Millions of Americans are heading to the polls Tuesday to cast their ballots in 435 House seats, 35 Senate races and 36 gubernatorial contests. While exit polls may give insight into how people are voting, social media and Google searches also offer some clues about which candidates and issues were getting the most attention online .
Analysis by The New York Times found that overall, Democratic candidates have more Facebook shares, likes, and comments. But in five out of nine toss-up Senate races, the Republican candidates have seen higher interactions on Facebook over the past 30 days. For example, Republican Senator Marsha Blackburn had more interactions than her Democratic opponent, Phil Bredesen.
In the Florida Senate race, Democrat Bill Nelson had more Facebook interactions over 30 days than his Republican opponent, Rick Scott.
The race with the most Facebook interactions overall: the Texas Senate contest between Republican Sen. Ted Cruz and Democrat Beto O'Rourke. Cruz saw 820,000 interactions over the past 30 days and O'Rourke saw even more, 1.6 million over the past 30 days.
Gubernatorial races were more evenly divided it comes to Facebook. Out of the 10 gubernatorial races The New York Times measured on Facebook, five Republican candidates had more Facebook interactions than their opponents, while in five other races the Democrats came out on top.
Over the past month, certain candidates have opened up wide leads over their opponents -- at least when it comes to Google searches. In Georgia, Democratic gubernatorial candidate Stacey Abrams has trended higher on Google than Republican Brian Kemp for the past 30 days. A similar trend is seen in Florida, where there have been more Google searches for Democratic gubernatorial candidate Andrew Gillum than for Republican Ron DeSantis over the past 30 days.
In other races, however, Google search trends can change day by day. Such is the case when comparing Texas senatorial candidates Ted Cruz and Beto O'Rourke, who have both gotten their fair share of searches for the past month.
The Google Trends graph comparing California congressional candidates Rep. Dana Rohrabacher and Democratic businessman Harley Rouda, also shows searches for each candidate fluctuating over the past 30 days, and nearly tied by Election Day.
Google searches by state
Breaking down Google searches by state shows that over the past week, people in each state have tended to search more for one candidate than the other. Abrams has seen higher search interest in her home state of Georgia, compared to Kemp.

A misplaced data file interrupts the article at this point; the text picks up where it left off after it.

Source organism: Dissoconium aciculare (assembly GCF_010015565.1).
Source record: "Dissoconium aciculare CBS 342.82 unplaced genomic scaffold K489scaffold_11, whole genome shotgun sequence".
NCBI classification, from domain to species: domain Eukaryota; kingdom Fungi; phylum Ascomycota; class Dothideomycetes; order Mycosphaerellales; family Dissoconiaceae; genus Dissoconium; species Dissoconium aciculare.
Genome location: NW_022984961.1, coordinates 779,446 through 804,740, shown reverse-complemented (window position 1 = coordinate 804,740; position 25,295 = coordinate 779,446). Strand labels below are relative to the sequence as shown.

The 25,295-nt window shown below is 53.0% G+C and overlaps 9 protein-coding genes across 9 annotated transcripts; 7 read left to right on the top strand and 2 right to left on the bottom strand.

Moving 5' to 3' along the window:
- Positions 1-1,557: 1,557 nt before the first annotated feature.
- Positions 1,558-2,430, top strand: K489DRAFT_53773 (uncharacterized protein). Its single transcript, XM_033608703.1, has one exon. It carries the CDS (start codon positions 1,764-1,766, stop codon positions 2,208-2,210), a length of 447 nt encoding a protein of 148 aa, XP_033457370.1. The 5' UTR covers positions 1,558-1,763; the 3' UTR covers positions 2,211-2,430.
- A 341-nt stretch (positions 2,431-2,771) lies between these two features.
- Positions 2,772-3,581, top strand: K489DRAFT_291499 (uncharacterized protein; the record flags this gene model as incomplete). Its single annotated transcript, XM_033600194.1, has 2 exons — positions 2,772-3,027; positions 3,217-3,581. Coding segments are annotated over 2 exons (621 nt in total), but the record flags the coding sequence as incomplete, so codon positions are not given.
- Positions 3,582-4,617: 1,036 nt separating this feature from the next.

Gillum has seen a higher search interest in almost every Florida county. Only one county tended to search for DeSantis more.
Texas appears to have a higher search interest in incumbent Cruz than opponent O'Rourke.
Most searched issues on Google
The amount of interest in common political issues has been shifting over the past week. As of noon on Election Day, the issue receiving the most interest is health care, Google Trends data shows. This is followed by immigration, abortion, Social Security and minimum wage, in that order.
Google Trends has an interactive graphic that shows the interest in these issues shifting over time.
Twitter, of course, is President Trump's favorite social media platform, but candidates' Twitter followings are determined by several factors and may not always reflect their popularity among voters. How long they've had their Twitter account, for example, may affect how many followers they've accumulated over time.
Out of the high-profile races in Georgia, Florida and Texas, Sen. Ted Cruz is the candidate with the most Twitter followers, coming in at 3.25 million. His opponent, Beto O'Rourke, has the second-highest number with about 756,000.
It's worth noting that some of those followers on both sides might not actually be supporters; some people use Twitter to keep tabs on the opposition, and many journalists follow tweets from candidates of both parties all over the country.
Trending topics on Twitter can give insight into what people are talking about on Election Day. Nationwide, U.S. trending topics on November 6 didn't include any candidates' names, but rather different variations of election day hashtags. #IVoted, #MidtermElections208, #GoVote and #ElectionDay were all trending.
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